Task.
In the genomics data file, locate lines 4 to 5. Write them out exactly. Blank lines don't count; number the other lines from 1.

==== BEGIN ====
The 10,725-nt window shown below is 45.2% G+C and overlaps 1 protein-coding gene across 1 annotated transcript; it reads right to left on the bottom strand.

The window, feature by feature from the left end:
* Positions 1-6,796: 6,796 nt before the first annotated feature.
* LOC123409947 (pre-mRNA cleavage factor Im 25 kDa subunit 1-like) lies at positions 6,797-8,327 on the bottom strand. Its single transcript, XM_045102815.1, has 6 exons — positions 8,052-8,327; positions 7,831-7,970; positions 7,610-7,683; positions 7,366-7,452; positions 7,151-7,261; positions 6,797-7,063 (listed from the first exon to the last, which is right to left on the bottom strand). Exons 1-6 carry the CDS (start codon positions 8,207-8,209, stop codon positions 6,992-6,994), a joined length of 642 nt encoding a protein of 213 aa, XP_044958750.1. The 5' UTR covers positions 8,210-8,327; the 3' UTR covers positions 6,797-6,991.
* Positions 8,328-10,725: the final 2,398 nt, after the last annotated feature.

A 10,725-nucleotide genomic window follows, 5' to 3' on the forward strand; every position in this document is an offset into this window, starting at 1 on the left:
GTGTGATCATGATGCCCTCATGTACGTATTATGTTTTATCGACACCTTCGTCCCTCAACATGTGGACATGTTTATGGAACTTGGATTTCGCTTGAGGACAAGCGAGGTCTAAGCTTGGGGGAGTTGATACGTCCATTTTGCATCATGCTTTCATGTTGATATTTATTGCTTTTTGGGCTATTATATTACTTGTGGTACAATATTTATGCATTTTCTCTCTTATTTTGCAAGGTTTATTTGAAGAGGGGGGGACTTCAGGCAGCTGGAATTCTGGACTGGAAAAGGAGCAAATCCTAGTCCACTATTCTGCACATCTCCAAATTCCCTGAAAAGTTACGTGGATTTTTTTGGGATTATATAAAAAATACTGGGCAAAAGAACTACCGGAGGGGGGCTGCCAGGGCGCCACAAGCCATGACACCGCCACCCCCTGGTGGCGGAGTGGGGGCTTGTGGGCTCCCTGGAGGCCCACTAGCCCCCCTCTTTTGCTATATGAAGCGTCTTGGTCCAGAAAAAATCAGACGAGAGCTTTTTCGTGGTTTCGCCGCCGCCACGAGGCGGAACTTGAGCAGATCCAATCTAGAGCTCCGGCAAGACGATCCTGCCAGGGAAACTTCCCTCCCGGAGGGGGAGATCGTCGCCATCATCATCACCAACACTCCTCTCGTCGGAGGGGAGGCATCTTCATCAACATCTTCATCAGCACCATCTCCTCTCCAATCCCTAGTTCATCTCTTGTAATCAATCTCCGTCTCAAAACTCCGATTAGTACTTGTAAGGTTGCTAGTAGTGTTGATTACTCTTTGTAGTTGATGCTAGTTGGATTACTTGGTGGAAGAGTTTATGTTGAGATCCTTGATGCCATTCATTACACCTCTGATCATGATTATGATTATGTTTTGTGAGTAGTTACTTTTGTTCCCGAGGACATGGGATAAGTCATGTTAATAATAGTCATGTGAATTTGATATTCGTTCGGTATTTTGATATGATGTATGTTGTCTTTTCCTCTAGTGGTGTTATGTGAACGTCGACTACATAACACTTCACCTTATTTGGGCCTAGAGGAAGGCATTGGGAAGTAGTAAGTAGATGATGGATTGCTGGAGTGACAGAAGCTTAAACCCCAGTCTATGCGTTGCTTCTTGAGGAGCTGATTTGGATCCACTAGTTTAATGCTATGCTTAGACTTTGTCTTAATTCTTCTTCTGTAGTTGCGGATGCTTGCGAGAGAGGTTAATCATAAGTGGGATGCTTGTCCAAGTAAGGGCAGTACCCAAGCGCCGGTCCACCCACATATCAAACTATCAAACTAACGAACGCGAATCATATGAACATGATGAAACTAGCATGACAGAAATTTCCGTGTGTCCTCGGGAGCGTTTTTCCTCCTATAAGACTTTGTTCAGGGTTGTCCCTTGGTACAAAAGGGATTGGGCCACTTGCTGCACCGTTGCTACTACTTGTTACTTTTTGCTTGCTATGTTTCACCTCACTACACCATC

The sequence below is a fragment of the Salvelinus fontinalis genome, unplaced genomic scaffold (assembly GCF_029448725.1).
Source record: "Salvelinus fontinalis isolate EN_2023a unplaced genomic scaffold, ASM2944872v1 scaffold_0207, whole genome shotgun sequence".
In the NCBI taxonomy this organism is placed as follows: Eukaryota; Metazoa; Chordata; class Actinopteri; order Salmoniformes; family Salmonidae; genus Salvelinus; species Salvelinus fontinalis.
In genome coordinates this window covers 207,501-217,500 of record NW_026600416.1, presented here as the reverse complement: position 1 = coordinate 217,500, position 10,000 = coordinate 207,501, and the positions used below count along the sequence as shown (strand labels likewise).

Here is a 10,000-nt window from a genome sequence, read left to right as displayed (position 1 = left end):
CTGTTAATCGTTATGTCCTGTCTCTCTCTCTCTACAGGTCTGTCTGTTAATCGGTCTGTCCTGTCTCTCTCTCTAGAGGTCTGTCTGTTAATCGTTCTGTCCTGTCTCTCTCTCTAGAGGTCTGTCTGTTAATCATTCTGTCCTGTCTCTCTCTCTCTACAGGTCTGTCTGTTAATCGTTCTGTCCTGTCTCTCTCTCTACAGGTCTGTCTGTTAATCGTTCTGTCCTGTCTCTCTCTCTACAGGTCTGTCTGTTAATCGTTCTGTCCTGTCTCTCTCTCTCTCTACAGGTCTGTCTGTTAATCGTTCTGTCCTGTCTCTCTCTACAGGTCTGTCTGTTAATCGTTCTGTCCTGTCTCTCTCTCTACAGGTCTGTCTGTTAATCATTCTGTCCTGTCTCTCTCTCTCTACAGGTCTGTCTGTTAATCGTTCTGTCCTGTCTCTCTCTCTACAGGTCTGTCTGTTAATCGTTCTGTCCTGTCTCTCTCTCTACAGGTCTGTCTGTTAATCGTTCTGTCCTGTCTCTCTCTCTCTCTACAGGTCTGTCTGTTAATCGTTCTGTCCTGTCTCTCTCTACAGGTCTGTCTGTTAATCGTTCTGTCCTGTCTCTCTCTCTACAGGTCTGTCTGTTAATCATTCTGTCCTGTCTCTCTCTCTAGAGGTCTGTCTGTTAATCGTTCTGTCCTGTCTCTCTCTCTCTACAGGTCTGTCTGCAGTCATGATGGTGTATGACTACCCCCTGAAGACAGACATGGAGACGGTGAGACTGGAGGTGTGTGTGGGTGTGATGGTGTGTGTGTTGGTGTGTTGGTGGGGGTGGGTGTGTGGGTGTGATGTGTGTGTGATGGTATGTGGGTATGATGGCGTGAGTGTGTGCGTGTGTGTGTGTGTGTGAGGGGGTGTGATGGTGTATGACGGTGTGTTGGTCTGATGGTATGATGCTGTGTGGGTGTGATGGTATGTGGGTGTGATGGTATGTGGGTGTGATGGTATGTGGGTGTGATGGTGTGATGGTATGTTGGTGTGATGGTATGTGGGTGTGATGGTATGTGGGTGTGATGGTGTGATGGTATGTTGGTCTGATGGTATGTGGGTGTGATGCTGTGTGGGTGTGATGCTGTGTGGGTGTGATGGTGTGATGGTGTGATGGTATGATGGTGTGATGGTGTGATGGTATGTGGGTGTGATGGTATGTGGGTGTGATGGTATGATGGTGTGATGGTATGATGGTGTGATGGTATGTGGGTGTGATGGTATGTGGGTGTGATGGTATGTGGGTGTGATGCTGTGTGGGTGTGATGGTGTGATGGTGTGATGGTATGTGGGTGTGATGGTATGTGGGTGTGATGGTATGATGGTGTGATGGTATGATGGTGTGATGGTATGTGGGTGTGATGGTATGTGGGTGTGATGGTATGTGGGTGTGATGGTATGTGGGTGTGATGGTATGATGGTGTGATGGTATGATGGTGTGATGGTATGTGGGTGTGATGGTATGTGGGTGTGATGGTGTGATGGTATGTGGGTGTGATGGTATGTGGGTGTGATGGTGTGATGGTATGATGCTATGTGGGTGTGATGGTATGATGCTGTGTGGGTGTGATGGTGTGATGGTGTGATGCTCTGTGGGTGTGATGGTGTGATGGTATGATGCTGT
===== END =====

* LOC123409947 (pre-mRNA cleavage factor Im 25 kDa subunit 1-like) lies at positions 6,797-8,327 on the bottom strand. Its single transcript, XM_045102815.1, has 6 exons — positions 8,052-8,327; positions 7,831-7,970; positions 7,610-7,683; positions 7,366-7,452; positions 7,151-7,261; positions 6,797-7,063 (listed from the first exon to the last, which is right to left on the bottom strand). Exons 1-6 carry the CDS (start codon positions 8,207-8,209, stop codon positions 6,992-6,994), a joined length of 642 nt encoding a protein of 213 aa, XP_044958750.1. The 5' UTR covers positions 8,210-8,327; the 3' UTR covers positions 6,797-6,991.
* Positions 8,328-10,725: the final 2,398 nt, after the last annotated feature.